Data from: Pollinator adaptation and the evolution of floral nectar sugar composition
Abrahamczyk, Stefan et al. (2016), Data from: Pollinator adaptation and the evolution of floral nectar sugar composition, Dryad, Dataset, https://doi.org/10.5061/dryad.1r45h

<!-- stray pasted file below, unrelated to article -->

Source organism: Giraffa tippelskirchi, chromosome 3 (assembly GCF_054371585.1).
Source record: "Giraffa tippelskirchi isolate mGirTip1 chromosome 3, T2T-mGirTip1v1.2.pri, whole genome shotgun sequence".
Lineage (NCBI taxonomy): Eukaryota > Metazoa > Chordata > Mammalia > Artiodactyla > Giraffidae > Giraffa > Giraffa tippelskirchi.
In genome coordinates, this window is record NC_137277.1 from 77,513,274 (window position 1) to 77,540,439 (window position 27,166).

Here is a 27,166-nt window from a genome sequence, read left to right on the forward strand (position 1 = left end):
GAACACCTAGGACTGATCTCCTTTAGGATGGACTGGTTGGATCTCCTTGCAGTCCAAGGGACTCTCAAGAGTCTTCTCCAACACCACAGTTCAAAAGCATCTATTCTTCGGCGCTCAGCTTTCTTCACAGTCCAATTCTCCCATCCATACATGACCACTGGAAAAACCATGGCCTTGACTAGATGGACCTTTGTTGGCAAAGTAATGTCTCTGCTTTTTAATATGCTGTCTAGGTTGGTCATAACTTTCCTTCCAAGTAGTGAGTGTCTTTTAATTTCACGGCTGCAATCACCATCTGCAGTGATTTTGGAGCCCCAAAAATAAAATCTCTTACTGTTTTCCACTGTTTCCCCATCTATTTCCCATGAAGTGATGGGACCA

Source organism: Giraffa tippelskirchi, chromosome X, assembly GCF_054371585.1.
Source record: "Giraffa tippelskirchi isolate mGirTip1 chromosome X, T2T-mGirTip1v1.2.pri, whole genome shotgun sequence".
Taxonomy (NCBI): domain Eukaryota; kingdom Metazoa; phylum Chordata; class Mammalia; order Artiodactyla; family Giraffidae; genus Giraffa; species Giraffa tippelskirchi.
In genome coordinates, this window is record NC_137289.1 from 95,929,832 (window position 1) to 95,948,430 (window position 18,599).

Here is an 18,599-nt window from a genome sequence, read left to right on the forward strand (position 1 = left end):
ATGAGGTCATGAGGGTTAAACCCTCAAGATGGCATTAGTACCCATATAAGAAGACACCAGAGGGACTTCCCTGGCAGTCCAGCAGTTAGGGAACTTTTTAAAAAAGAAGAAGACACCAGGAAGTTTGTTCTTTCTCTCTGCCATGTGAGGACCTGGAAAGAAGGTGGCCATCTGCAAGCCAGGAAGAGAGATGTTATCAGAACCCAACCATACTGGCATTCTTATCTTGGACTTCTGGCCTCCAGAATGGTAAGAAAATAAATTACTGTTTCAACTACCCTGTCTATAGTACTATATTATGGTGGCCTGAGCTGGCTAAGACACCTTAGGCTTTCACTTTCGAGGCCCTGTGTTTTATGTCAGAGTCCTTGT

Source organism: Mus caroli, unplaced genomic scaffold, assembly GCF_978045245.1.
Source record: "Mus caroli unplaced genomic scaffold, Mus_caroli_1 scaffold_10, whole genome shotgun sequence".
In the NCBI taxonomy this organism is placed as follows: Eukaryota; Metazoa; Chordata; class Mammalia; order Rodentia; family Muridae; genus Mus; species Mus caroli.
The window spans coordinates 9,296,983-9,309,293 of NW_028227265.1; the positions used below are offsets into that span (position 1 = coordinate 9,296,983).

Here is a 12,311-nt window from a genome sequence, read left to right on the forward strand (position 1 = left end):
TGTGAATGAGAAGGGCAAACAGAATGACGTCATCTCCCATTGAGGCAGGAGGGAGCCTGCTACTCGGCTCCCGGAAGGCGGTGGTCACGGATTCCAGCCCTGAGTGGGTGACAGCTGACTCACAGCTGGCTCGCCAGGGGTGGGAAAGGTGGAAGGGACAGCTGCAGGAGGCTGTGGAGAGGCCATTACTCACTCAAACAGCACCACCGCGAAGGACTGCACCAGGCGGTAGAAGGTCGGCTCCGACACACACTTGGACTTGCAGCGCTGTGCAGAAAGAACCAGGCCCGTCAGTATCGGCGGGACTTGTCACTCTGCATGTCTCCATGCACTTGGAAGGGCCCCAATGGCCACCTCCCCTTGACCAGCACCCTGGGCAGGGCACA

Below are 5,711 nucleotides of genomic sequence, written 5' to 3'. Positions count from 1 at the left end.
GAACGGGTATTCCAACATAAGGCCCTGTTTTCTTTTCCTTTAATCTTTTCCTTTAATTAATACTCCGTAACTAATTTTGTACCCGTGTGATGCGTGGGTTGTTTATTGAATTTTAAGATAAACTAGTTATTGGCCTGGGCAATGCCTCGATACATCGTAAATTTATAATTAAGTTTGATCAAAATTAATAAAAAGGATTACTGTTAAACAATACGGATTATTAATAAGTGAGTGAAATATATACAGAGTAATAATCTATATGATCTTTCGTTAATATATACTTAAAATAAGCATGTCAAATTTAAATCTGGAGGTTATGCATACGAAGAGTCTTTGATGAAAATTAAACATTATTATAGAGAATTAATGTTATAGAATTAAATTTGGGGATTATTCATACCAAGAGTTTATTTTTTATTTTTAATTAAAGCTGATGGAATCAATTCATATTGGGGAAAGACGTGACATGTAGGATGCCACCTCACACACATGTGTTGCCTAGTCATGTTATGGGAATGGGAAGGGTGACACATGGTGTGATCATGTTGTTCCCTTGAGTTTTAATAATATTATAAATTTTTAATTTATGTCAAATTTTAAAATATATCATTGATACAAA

A longstanding debate concerns whether nectar sugar composition evolves as an adaptation to pollinator dietary requirements or whether it is ‘phylogenetically constrained’. Here we use a modeling approach to evaluate the hypothesis that nectar sucrose proportion (NSP) is an adaptation to pollinators. We analyze ~2,100 species of asterids, spanning several plant families and pollinator groups (PGs), and show that the hypothesis of adaptation cannot be rejected: NSP evolves toward two optimal values, high NSP for specialist-pollinated and low NSP for generalist-pollinated plants. However, the inferred adaptive process is weak, suggesting that adaptation to PG only provides a partial explanation for how nectar evolves. Additional factors are therefore needed to fully explain nectar evolution and we suggest that future studies might incorporate floral shape and size and the abiotic environment into the analytical framework. Further, we show that NSP and PG evolution are correlated – in a manner dictated by pollinator behavior. This contrasts with the view that a plant necessarily has to adapt its nectar composition to ensure pollination but rather suggests that pollinators adapt their foraging behavior or dietary requirements to the nectar sugar composition presented by the plants. Finally, we document unexpectedly sucrose-poor nectar in some specialized nectarivorous bird-pollinated plants from the Old World, which might represent an overlooked form of pollinator deception. Thus, our broad study provides several new insights into how nectar evolves and we conclude by discussing why maintaining the conceptual dichotomy between adaptation and constraint might be unhelpful for advancing this field.